Pan(dem)ic! at the Disco

How did we get here?

A few months ago, that question would seem like nothing more than the esoteric musings of a bored scientist, or something a group of hippies would say after taking too much acid and waking up in a barn.

Today the question has taken on a different, more sobering connotation.

When I started writing this my intention was to begin by summarising the events that led us to this moment, but really, why bother? We all know how this started.

I’m talking, of course, about Bill Gates and the Illuminati.

AT THE ADVICE OF OUR ATTORNEYS, THE ABOVE PARAGRAPH HAS BEEN REDACTED.

So, as I clearly establish above, we can conclude that Bill Gates is great and none of this has anything to do with him.

We have all been led to believe that the pandemic began in Wuhan, China and was the result of a man eating a bat. I would like to dispel this ridiculous theory as nothing more than racist garbage. Have you ever eaten a bat? Shit is delicious. There is no way a virus can be formed from the union of man and bat. No, my friends, the virus is clearly the result of a man eating a piece of unrefrigerated cake that was left over from the wrap party for the Chinese portion of the Dark Knight shoot in 2007.

You can see where the confusion comes in.

The virus soon spread around the world, leading to governments forcing their citizens into lockdown in an effort to “flatten the curve”. Initially I thought this was fancy talk for “lose weight” and I was seriously offended. I mean sure we could all stand to lose a few pounds, but forcing the entire world to stay inside just to keep us away from Krispy Kreme? Then someone told me that flattening the curve refers to inhibiting new infections to reduce the number of cases at any given time, and that made way more sense.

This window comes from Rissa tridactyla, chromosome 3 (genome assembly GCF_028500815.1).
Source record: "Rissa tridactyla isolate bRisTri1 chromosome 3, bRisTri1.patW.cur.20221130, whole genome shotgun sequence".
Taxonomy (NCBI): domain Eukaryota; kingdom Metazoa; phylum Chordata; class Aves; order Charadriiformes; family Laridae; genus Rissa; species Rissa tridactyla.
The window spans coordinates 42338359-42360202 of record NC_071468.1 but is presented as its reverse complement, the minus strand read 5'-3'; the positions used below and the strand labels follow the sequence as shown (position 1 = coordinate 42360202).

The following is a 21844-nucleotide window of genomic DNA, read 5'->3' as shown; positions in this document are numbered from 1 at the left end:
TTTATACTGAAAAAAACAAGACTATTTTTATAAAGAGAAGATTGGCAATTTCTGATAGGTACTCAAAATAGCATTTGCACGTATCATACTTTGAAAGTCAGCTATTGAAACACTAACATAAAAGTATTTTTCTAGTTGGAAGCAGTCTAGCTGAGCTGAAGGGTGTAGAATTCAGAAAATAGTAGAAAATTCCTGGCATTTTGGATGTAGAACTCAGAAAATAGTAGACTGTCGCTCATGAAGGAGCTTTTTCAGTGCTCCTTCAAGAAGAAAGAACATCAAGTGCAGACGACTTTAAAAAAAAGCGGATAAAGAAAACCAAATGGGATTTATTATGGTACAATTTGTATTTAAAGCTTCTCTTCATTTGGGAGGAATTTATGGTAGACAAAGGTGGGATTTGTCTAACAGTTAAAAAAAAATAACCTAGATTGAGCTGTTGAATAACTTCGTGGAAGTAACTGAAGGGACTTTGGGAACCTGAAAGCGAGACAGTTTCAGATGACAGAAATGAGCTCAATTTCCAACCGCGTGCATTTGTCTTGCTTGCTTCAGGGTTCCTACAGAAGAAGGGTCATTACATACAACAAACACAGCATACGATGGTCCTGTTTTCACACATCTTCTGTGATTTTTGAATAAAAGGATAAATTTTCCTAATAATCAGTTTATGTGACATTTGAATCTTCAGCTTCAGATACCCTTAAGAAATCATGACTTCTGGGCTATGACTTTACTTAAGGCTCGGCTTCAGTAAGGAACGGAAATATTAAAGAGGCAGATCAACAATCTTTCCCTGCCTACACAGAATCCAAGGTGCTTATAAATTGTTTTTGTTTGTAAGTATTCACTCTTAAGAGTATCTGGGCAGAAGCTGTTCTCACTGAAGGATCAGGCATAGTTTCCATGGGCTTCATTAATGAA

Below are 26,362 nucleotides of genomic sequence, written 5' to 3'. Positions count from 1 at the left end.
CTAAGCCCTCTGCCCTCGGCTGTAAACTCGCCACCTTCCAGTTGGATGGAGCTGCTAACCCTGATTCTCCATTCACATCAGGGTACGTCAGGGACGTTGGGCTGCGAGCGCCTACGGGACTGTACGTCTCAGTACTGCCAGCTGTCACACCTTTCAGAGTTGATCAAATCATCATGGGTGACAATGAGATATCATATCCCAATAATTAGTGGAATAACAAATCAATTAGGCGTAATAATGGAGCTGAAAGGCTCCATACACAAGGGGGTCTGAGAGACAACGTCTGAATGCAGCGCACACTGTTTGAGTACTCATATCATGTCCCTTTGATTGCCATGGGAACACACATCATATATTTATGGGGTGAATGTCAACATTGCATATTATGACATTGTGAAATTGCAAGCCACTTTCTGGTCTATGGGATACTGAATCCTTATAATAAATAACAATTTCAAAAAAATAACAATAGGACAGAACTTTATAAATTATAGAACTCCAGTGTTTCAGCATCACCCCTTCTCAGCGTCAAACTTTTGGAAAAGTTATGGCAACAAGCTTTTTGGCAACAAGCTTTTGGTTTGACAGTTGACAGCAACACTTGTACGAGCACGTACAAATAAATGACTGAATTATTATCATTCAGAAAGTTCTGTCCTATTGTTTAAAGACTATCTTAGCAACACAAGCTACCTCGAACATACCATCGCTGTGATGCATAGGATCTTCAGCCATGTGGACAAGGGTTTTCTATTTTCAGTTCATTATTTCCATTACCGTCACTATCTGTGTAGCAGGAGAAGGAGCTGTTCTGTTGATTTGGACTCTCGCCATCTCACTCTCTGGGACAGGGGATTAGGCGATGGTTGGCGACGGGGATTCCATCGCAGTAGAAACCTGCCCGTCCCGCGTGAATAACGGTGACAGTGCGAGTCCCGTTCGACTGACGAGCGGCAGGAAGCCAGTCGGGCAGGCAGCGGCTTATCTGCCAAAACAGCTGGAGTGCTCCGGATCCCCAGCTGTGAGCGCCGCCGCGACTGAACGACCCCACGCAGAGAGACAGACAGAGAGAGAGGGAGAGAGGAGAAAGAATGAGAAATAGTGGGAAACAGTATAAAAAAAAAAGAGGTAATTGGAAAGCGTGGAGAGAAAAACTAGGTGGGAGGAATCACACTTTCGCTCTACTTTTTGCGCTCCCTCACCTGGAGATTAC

At first, being forced to stay at home was something of a novelty. Now we could finally watch Netflix at work without having to quickly close it when Toby from accounting needs a budget report. For the love of God, Toby, I’m watching Ru Paul’s Drag Race, can’t the fucking budget report wait until the lip sync challenge is over?

Those initial weeks of lockdown, which now feel like a distant memory, were a time of great productivity and self-improvement. We made vows to get in shape and start living our best lives. We called friends we had not spoken to in ages. We baked so much banana bread the level of potassium in our bodies increased to such an extent that it started developing consciousness and formed a crude civilisation (incidentally the basis for my next screenplay, Banana Republic).

As Zoom became a household word – boy did we have fun with the whole working with no pants thing – and we got used to seeing into the homes of our friends, colleagues and various celebrities in their mansions with no grasp of what being trapped in a normal house actually means (but who really wanted to tell us how tough their lives were), those early days were a time of transformation and possibility as we adjusted to our new reality.